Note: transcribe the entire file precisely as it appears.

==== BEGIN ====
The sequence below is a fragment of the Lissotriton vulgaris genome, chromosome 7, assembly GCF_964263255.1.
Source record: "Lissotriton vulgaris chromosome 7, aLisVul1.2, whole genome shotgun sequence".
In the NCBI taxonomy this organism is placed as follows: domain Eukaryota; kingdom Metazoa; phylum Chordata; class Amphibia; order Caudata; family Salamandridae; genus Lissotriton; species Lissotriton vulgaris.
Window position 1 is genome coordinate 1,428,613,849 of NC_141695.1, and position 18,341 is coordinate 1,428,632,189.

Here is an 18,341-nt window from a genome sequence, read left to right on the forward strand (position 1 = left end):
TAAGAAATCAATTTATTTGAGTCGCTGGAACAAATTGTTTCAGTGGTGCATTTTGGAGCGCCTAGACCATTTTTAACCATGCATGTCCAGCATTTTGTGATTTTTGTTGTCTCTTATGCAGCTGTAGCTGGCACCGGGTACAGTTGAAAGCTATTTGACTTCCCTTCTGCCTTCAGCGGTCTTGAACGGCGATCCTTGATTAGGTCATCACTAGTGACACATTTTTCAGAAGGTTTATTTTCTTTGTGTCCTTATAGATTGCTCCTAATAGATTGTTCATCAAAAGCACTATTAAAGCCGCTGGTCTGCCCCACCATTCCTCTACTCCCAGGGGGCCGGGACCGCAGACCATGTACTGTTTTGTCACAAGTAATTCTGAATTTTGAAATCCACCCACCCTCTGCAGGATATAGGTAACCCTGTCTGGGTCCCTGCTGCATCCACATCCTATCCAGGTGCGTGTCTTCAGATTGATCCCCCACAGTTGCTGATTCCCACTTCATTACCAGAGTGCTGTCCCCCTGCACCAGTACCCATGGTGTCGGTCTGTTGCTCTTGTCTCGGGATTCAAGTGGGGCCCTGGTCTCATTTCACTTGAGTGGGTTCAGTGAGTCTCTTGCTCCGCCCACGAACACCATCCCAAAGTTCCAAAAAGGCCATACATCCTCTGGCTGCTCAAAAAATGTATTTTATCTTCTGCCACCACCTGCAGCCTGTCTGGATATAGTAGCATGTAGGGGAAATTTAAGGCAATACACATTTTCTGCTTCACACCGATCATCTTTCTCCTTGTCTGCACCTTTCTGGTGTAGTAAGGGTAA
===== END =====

The sequence below is a fragment of the Lissotriton vulgaris genome, chromosome 7, assembly GCF_964263255.1.
Source record: "Lissotriton vulgaris chromosome 7, aLisVul1.2, whole genome shotgun sequence".
In the NCBI taxonomy this organism is placed as follows: domain Eukaryota; kingdom Metazoa; phylum Chordata; class Amphibia; order Caudata; family Salamandridae; genus Lissotriton; species Lissotriton vulgaris.
Window position 1 is genome coordinate 1,428,613,849 of NC_141695.1, and position 18,341 is coordinate 1,428,632,189.

Here is an 18,341-nt window from a genome sequence, read left to right on the forward strand (position 1 = left end):
TAAGAAATCAATTTATTTGAGTCGCTGGAACAAATTGTTTCAGTGGTGCATTTTGGAGCGCCTAGACCATTTTTAACCATGCATGTCCAGCATTTTGTGATTTTTGTTGTCTCTTATGCAGCTGTAGCTGGCACCGGGTACAGTTGAAAGCTATTTGACTTCCCTTCTGCCTTCAGCGGTCTTGAACGGCGATCCTTGATTAGGTCATCACTAGTGACACATTTTTCAGAAGGTTTATTTTCTTTGTGTCCTTATAGATTGCTCCTAATAGATTGTTCATCAAAAGCACTATTAAAGCCGCTGGTCTGCCCCACCATTCCTCTACTCCCAGGGGGCCGGGACCGCAGACCATGTACTGTTTTGTCACAAGTAATTCTGAATTTTGAAATCCACCCACCCTCTGCAGGATATAGGTAACCCTGTCTGGGTCCCTGCTGCATCCACATCCTATCCAGGTGCGTGTCTTCAGATTGATCCCCCACAGTTGCTGATTCCCACTTCATTACCAGAGTGCTGTCCCCCTGCACCAGTACCCATGGTGTCGGTCTGTTGCTCTTGTCTCGGGATTCAAGTGGGGCCCTGGTCTCATTTCACTTGAGTGGGTTCAGTGAGTCTCTTGCTCCGCCCACGAACACCATCCCAAAGTTCCAAAAAGGCCATACATCCTCTGGCTGCTCAAAAAATGTATTTTATCTTCTGCCACCACCTGCAGCCTGTCTGGATATAGTAGCATGTAGGGGAAATTTAAGGCAATACACATTTTCTGCTTCACACCGATCATCTTTCTCCTTGTCTGCACCTTTCTGGTGTAGTAAGGGTAA